The Braniff team recruited Emilio Pucci, the Italian designer known for his prints and his passion for colour, to design the uniforms for the staff – from ground staff to pilots, with special attention to the air stewardesses, whom they summarily renamed ‘air hostesses’. These designs turned the servile, stuffy air stewardess into a strong, independent, young, available woman – not too far away from ideas found within the fashion magazines of the time, except that their sole purpose was to travel, have a good time and serve the needs of their passengers (most of whom where men). The design of their uniforms enabled the hostesses to do what was coined and advertised as “The Air Strip”, as they gradually took off pieces of outer clothing during the course of the flight. “Somehow we got the idea that Braniff routes always took people from cold places to warm places,” explains Wells Lawrence. Further, Braniff made space age-style helmets for its air hostesses, to protect their hairstyles while cutting through busy airports, and bikinis in which Pucci ensured they were photographed for press purposes at any given opportunity. 

Then, in an inspired move, the Braniff team recruited Alexander Girard. Raised in Florence, Girard studied architecture in Rome and ended up as a textile designer in New York working with Herman Miller and the Eameses. Like Pucci, whom he’d coincidentally known growing up in Florence, his thing was colour – Mexico and folk art being big themes in his work. Braniff was the kind of branding gig designers usually only ever dream of: to design the interiors, the check-in counters, the club lounges, the serving trays, the seats and, most importantly, the plane’s livery. Later, in 1973, Alexander Calder took over the gig that Girard had initiated.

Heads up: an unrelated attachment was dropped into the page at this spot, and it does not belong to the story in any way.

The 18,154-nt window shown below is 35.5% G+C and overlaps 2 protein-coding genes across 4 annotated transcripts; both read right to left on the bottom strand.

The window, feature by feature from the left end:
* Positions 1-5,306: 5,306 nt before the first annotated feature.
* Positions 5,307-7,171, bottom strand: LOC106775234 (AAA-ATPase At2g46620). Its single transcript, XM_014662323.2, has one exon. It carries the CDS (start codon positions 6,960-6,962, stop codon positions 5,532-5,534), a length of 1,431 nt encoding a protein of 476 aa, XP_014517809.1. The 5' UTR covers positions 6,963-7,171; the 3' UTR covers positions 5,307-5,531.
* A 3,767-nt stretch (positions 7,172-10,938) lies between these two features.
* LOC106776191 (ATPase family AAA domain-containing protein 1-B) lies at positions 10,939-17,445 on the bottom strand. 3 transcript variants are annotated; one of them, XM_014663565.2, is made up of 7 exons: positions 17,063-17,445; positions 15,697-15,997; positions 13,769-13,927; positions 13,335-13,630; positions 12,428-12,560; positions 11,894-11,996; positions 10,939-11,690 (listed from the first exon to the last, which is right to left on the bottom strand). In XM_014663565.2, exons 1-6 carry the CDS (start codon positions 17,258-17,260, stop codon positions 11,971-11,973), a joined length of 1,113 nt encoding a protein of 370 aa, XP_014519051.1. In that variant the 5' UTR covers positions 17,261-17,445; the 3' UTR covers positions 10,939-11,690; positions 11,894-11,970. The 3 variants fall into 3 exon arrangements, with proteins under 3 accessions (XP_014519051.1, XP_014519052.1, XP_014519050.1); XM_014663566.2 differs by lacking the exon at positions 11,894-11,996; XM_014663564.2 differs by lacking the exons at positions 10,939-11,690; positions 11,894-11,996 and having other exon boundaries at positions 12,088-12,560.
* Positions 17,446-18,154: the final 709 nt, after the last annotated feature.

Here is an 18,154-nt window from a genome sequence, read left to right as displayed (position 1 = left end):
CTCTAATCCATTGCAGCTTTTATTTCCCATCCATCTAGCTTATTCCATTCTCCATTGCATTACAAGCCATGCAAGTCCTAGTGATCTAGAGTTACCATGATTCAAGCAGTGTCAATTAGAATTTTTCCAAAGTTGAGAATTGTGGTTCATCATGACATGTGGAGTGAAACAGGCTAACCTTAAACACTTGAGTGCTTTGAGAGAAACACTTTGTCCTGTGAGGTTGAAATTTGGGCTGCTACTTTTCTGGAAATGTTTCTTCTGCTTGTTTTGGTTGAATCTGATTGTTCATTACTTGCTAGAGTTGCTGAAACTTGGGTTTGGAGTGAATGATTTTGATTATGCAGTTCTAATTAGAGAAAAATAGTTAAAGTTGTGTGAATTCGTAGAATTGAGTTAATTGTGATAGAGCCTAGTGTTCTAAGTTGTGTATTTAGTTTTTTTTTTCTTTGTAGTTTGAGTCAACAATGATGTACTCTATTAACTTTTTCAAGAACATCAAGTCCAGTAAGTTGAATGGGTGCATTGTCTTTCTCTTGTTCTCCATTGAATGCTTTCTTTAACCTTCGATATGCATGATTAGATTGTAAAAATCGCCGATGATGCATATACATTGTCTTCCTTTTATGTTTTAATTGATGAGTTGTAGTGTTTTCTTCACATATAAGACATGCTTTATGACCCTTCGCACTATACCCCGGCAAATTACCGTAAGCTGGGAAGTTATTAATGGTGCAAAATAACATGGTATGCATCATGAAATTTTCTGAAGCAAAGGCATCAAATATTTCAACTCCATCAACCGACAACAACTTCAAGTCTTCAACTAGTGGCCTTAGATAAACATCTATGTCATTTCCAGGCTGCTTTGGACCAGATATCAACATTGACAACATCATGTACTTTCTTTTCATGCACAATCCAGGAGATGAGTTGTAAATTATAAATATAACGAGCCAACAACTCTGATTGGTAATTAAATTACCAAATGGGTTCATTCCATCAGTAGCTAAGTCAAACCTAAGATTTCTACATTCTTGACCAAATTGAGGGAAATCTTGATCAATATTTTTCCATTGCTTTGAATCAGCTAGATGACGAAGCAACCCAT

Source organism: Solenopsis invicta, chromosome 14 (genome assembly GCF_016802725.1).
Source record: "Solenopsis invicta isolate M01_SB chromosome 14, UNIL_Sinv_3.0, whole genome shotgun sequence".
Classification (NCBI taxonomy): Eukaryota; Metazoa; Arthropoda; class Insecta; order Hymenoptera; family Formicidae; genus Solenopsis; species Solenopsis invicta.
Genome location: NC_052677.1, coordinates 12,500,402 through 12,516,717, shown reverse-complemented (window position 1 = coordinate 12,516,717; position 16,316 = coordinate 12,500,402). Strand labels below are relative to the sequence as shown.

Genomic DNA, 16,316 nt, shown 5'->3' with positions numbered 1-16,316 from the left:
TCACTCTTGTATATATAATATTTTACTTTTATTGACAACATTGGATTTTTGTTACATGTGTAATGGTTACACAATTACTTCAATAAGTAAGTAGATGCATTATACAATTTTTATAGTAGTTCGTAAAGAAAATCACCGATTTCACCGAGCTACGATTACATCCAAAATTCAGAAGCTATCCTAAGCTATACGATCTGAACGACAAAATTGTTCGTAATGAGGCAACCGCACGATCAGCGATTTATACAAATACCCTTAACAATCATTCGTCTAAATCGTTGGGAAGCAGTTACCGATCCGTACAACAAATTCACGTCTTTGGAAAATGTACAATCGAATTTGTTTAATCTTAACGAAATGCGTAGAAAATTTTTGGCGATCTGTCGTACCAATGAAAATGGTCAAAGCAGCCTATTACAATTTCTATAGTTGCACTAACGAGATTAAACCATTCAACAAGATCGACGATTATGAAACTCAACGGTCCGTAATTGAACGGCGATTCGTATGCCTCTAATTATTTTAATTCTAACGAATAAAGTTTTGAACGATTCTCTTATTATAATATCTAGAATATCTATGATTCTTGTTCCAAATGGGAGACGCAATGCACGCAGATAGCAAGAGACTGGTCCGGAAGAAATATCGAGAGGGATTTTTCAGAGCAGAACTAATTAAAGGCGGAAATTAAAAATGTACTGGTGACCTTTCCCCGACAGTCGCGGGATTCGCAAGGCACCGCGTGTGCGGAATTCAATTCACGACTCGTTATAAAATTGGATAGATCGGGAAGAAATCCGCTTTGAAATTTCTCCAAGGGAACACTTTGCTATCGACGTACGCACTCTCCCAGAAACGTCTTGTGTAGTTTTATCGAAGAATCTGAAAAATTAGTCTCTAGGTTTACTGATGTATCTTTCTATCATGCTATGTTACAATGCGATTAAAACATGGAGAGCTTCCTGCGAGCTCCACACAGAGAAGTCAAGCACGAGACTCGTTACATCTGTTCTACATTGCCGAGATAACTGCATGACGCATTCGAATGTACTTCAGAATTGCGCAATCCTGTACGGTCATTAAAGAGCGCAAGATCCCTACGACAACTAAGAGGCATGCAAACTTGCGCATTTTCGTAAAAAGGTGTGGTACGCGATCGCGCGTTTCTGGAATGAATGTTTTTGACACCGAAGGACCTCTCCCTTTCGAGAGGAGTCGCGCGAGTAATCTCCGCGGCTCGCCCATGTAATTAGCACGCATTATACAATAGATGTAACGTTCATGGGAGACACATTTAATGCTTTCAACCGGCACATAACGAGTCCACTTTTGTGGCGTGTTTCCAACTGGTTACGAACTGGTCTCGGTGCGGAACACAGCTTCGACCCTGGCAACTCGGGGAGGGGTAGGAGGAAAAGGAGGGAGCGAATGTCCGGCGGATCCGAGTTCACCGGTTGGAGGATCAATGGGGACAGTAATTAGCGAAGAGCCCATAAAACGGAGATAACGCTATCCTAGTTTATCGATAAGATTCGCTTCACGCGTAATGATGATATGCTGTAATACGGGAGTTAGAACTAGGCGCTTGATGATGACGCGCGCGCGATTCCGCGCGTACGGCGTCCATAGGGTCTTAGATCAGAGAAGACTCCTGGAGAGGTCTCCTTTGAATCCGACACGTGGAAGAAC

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Hostess uniform and match card, 1965

The kernel of the whole idea, that thing at the very centre of it, was to make the planes themselves a visual statement, an object that differentiated the Braniff ‘way’ from all others’. Wells Lawrence had already come up with the idea by the time she commissioned Girard to paint each of the airline’s fleet of Boeing 707s different colours – seven in total – including green, red and turquoise. It was this, and the advertising tagline “The End of the Plain Plane”, which created the before-and-after effect Braniff chief Harding Lawrence had hoped for. So radical was the idea of adding colour to the body of the planes that it immediately acquired press all over the world. The initial response from other airlines was shock. Some even argued that painting the livery added a dangerous amount of extra weight to a plane, but, as with most of the Braniff innovations of the time, the idea was soon copied throughout the industry. In 1968 Continental Airlines, taking a leaf out of the Braniff look-book, hired graphics guru Saul Bass to redesign its logo.